Rob Gronkowski’s hit was dirtier than JuJu Smith-Schuster’s. Why did they get the same suspension?

Rob Gronkowski's hit was dirtier than JuJu Smith-Schuster's. Why did they get the same suspension?
Rob Gronkowski's hit was dirtier than JuJu Smith-Schuster's. Why did they get the same suspension?

A late hit out of bounds that seriously injured an opponent should carry a harsher punishment than a hit that happens before the whistle. But the NFL doesn’t see it that way, based on the one-game suspensions it doled out to both Rob Gronkowski and JuJu Smith-Schuster.

Both hits left their opponents in the concussion protocol. And both warranted discipline. But a hit well after the play is over should get a longer suspension than one that happens in the course of the game, even if it’s illegal.

Why did Rob Gronkowski get suspended?

Gronkowski put a nasty, late hit on Bills cornerback Tre’Davious White that resulted in White being carted off the field. Gronkowski piled on White out of bounds after the whistle and brought his elbow down on the back of White’s head.

White is about as defenseless as a player can be. He’s face down on the ground, just starting to get up, and Gronkowski leads with the elbow to the head. It’s late, it’s egregious, and it’s filthy.

Gronkowski apologized after the game, but also admitted his actions were deliberate because he was frustrated.

“I’m not in the business of that. There was a lot of frustration, and I was just really frustrated at that moment,” Gronkowski said. “It just happened naturally through emotions and frustration, and I just want to apologize to Tre’Davious White.”

The NFL’s vice president of football operations, Jon Runyan, said in his letter to Gronkowski that he had violated the league’s rules on unnecessary roughness and contact with a defenseless player.

“Your actions were not incidental, could have been avoided and placed the opposing player at risk of serious injury,” Runyan wrote on behalf of the league. “The Competition Committee has clearly expressed its goal of ‘eliminating flagrant hits that have no place in our game.’ Those hits include the play you were involved in yesterday.” ​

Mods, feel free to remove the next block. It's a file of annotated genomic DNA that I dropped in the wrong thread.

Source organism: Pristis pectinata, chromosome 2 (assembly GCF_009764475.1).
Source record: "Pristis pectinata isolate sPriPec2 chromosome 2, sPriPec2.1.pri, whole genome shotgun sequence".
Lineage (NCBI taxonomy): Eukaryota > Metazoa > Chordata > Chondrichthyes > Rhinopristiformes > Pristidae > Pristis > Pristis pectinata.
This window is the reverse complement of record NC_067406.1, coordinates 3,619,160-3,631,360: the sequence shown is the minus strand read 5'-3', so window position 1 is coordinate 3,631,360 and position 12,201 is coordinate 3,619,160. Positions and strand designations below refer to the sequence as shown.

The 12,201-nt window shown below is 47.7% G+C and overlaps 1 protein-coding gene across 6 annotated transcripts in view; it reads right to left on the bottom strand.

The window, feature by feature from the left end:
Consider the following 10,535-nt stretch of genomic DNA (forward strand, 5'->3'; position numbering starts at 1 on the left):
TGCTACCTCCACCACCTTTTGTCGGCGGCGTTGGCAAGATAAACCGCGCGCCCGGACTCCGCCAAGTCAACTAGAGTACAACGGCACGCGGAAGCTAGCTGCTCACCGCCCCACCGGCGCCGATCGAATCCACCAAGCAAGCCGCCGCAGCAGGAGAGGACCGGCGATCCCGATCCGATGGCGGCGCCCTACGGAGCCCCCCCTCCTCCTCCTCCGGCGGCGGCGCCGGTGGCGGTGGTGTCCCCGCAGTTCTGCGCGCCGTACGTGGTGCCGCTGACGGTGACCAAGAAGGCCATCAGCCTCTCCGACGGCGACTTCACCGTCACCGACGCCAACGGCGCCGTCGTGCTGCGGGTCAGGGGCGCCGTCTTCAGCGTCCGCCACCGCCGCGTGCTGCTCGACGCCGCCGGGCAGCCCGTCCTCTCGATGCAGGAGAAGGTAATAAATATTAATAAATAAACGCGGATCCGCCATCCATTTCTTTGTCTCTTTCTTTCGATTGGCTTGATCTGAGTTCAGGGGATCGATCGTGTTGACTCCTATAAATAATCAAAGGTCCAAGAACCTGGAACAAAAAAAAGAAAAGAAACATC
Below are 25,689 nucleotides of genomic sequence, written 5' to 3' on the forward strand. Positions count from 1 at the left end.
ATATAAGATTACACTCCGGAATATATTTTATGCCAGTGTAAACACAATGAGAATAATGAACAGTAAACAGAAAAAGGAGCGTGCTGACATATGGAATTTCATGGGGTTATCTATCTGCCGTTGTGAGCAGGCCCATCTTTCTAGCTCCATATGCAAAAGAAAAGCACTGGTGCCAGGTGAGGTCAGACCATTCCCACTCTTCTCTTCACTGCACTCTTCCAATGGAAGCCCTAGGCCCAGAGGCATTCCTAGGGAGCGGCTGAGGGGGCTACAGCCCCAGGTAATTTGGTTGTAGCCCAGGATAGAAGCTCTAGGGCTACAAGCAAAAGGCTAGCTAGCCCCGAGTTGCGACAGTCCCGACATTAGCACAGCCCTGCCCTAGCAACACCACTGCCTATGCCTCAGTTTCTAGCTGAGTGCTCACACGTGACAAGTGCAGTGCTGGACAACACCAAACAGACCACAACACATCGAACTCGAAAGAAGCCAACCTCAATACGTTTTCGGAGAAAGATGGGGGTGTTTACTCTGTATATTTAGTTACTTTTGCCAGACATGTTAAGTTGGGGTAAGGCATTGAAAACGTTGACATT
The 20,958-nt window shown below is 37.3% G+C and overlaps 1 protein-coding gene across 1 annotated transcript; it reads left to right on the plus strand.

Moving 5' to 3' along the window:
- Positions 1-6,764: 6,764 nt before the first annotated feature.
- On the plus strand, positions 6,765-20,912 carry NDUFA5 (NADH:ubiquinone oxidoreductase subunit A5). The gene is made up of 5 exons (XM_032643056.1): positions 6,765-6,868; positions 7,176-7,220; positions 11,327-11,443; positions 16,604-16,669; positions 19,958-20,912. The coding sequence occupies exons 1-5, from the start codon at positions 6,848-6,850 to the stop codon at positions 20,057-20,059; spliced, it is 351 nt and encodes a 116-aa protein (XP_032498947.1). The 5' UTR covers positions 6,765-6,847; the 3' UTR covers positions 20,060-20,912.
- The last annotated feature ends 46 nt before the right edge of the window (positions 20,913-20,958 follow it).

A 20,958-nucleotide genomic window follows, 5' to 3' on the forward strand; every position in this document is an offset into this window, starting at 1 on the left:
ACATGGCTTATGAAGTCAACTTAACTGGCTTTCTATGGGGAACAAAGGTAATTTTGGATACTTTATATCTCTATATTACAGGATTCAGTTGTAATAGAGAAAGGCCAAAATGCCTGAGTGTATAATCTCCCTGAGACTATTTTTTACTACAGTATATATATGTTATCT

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Gronkowski appealed his suspension. His appeal was denied, and he’ll serve the one game in Week 14.

Why did JuJu Smith-Schuster get suspended?

The rookie Steelers receiver put a block on Bengals linebacker Vontaze Burfict. He led with the shoulder but made helmet-to-helmet contact with Burfict. Burfict was obviously dazed when he went to the ground.

Smith-Schuster then made the dumb decision to stand over a disoriented Burfict and stare him down.

He was flagged for unnecessary roughness and taunting. After the game, Smith-Schuster apologized for both of those things.

The league found that Smith-Schuster violated its rules on unnecessary contact with defenseless players and unsportsmanlike conduct.

“Specifically, with 7:10 remaining, on a passing play to a running back, you lined up a defender and delivered a violent and unnecessary blindside shot to his head and neck area. You then ‘celebrated’ the play by standing over him and taunting him,” Runyan wrote in the league’s letter to Smith-Schuster.

“The contact you made with your opponent placed the opposing player at risk of serious injury and could have been avoided. Your conduct following the hit fell far below the high standards of sportsmanship expected of an NFL player.”

So what’s the difference?

Let’s break it down.

Gronkowski:

  • Violated the NFL’s rules on unnecessary roughness and contact with a defenseless player.
  • Seriously injured his opponent.
  • Did so well after the play was dead.

Smith-Schuster:

  • Violated the NFL’s rules on contact with a defenseless player and unsportsmanlike conduct.
  • Seriously injured his opponent.
  • Did so during the course of an actual play.
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The NFL initially issued two-game suspensions to both Michael Crabtree and Aqib Talib for their roles in setting off a brawl between the Broncos and Raiders. The suspensions were each reduced to one game on appeal. But the initial suspension was issued, in part, because of their actions “well after the play was over” and because they both endangered people on the sideline, according to the letters the league sent to Crabtree and Talib.

Both Smith-Schuster and Gronkowski were wrong. Both deserved to be disciplined. And both of the players on the receiving end of their bad behavior paid a heavy price.

But hitting an opponent during the flow of a game is a far cry from Gronkowski’s hit that came well after the whistle and caused White to be concussed and carted from the field. That context should carry greater weight when the NFL is dishing out suspensions.

If the league really wants to get rid of “flagrant hits that have no place in our game,” Gronkowski would have ended up suspended for more than one game.

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